Beset by the ongoing concussion issue, the NFL has partnered with the U.S. Army and Marines to try to change attitudes of both athletes and troops toward brain injuries. While the NFL has worked with the USO and sent its athletes to military bases around the world since the 1960s, both sides say this is the first formal undertaking aimed at effecting change on this issue.
Medical personnel from the league and military will share information and the two sides are in the early stages of plotting an awareness campaign that will target current players, active military personnel and future generations of athletes and servicemen.
“It has to start with the kids,” said former running back Brian Westbrook. “Then they’ll get older and they’ll realize, ‘Hey, this isn’t just part of the sport. It’s way more serious than that and it has to be treated the right way.’”
Last month NFL Commissioner Roger Goodell met with Gen. Raymond T. Odierno, the Army’s chief of staff. Since then, a group of NFL players, coaches and medical personnel have held two meetings at the Pentagon with military leaders, including the one last Friday.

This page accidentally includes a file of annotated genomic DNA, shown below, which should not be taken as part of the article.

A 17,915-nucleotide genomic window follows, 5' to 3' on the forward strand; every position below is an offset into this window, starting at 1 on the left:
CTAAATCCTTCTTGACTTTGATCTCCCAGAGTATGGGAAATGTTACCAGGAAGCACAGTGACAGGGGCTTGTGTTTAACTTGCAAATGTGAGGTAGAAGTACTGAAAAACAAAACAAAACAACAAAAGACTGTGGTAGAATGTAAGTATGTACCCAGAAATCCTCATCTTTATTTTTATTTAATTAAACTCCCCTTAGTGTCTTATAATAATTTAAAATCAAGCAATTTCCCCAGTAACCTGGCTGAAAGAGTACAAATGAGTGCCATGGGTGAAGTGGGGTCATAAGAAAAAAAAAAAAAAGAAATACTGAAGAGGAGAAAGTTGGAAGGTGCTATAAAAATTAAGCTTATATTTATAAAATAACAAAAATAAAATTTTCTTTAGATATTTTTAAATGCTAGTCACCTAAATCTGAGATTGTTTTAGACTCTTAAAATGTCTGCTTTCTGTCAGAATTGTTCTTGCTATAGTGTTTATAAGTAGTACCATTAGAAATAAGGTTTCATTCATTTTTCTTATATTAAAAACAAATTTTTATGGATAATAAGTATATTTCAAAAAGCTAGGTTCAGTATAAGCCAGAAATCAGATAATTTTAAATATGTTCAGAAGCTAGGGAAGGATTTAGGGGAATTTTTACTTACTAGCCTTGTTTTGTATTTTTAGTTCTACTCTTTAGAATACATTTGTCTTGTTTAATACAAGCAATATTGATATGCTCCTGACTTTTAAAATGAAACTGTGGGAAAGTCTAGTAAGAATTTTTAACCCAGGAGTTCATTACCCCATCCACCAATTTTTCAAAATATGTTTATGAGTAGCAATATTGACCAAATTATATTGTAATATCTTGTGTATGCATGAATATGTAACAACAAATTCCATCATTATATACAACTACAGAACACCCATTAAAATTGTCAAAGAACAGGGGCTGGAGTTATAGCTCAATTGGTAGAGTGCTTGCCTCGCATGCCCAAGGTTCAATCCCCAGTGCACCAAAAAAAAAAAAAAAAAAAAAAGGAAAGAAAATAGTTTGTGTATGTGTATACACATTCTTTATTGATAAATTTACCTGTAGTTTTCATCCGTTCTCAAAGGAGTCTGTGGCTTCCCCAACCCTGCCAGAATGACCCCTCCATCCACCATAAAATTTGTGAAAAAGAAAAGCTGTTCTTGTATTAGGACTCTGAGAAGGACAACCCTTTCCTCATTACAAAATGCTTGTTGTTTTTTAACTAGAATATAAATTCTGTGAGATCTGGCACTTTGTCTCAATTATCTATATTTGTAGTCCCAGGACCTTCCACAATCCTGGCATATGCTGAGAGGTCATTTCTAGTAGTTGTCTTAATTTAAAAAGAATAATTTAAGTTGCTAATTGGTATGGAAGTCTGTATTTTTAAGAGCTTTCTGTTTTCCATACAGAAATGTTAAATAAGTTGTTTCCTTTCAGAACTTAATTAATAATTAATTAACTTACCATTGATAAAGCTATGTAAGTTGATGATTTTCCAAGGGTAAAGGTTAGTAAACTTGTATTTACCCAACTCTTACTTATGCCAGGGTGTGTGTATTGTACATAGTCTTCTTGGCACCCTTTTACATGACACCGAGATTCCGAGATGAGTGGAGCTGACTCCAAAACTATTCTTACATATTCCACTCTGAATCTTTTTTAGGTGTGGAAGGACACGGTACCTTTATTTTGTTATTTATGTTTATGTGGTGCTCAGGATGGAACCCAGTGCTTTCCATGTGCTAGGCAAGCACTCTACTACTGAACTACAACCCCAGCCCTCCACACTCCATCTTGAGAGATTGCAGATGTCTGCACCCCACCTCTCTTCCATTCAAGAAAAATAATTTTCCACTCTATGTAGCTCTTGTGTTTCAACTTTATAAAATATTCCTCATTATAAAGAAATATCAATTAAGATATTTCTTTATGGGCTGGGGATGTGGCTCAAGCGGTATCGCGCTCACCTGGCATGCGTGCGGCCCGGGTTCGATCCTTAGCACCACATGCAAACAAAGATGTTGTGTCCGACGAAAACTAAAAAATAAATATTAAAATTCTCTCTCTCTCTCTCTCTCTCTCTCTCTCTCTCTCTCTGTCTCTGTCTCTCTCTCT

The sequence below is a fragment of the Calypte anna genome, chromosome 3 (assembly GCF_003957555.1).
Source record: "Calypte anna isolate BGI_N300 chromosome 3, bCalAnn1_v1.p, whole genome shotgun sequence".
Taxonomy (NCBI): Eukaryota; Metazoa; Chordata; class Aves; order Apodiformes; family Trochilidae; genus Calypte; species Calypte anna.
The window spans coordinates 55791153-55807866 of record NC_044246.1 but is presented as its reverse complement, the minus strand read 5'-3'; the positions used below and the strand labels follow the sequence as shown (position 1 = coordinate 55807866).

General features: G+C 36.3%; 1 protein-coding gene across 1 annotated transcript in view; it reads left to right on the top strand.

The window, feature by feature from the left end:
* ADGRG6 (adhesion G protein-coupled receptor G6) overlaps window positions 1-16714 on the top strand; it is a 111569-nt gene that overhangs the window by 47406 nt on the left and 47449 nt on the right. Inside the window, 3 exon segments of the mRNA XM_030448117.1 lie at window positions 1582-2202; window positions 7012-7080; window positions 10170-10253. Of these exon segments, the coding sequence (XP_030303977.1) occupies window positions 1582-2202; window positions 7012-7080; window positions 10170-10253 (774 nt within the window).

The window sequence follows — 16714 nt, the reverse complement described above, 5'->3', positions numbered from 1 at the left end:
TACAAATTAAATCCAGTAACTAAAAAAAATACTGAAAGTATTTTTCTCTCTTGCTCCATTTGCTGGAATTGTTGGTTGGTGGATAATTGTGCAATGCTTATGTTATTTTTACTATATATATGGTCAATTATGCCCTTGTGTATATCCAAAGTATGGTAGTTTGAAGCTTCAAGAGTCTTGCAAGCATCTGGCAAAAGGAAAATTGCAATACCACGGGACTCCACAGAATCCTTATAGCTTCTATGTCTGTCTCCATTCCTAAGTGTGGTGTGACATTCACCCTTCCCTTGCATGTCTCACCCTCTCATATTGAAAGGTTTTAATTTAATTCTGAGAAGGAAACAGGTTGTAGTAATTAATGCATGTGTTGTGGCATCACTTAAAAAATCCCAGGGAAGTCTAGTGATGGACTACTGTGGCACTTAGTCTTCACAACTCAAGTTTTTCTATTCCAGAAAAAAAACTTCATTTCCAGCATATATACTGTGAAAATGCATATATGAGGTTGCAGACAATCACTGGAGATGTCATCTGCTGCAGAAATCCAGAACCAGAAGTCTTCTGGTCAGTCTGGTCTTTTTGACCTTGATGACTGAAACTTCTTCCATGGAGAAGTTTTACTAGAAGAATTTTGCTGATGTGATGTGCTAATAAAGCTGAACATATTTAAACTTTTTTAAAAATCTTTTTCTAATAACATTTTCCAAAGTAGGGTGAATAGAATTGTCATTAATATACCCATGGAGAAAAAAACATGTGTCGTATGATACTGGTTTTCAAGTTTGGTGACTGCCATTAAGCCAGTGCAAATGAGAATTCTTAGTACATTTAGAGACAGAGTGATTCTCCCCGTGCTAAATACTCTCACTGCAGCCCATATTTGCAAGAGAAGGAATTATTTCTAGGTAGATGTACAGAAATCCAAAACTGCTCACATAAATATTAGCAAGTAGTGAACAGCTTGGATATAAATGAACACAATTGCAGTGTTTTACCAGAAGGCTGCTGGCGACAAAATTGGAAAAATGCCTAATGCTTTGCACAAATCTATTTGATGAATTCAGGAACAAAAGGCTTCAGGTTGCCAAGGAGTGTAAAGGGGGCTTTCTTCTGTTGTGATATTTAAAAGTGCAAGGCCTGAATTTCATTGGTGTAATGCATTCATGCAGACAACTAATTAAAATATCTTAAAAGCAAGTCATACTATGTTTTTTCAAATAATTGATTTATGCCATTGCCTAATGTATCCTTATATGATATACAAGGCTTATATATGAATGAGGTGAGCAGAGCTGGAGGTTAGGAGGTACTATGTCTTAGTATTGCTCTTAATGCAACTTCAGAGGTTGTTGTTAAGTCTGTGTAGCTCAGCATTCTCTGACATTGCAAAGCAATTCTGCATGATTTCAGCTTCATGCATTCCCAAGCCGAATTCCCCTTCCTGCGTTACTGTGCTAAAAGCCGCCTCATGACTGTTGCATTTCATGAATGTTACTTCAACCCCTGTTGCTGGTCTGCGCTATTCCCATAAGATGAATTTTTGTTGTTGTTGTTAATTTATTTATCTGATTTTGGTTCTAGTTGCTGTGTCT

The first session included Arizona receiver Larry Fitzgerald, Pittsburgh safety Ryan Clark and ESPN analyst Merril Hoge, among others, and last Friday’s meeting brought Rucker, Westbrook, Cleveland tackle Joe Thomas, retired Giants’ center Shaun O’Hara and several others to the same table with members of the Army and Marines.
As they went around the room, a shared culture and similar attitudes quickly emerged.
“We need the two populations to talk to each other about not rubbing dirt on it and going back on the field,” said Paul Hicks, the NFL’s executive vice president, “about adding a component to the culture that says, ‘It’s okay to go get checked out even if the injury isn’t as visible as a cut.’”
While research on head trauma continues, studies have found that six in 10 former NFL players have suffered concussions and nearly one-third report having at least three. According to military figures, there have been nearly 230,000 reports of traumatic brain injury among the more than 2 million Americans who have been deployed to Iraq and Afghanistan.
“These issues with traumatic brain injuries have an effect on our readiness,” said Maj. Gen. Stephen R. Lanza. “They have an effect on our families, they have an effect on guys as they transition out of the military.”
Lanza said the biggest challenge for both the NFL and the military has been persuading the men and women on the ground to appreciate the severity of the injury and to react accordingly.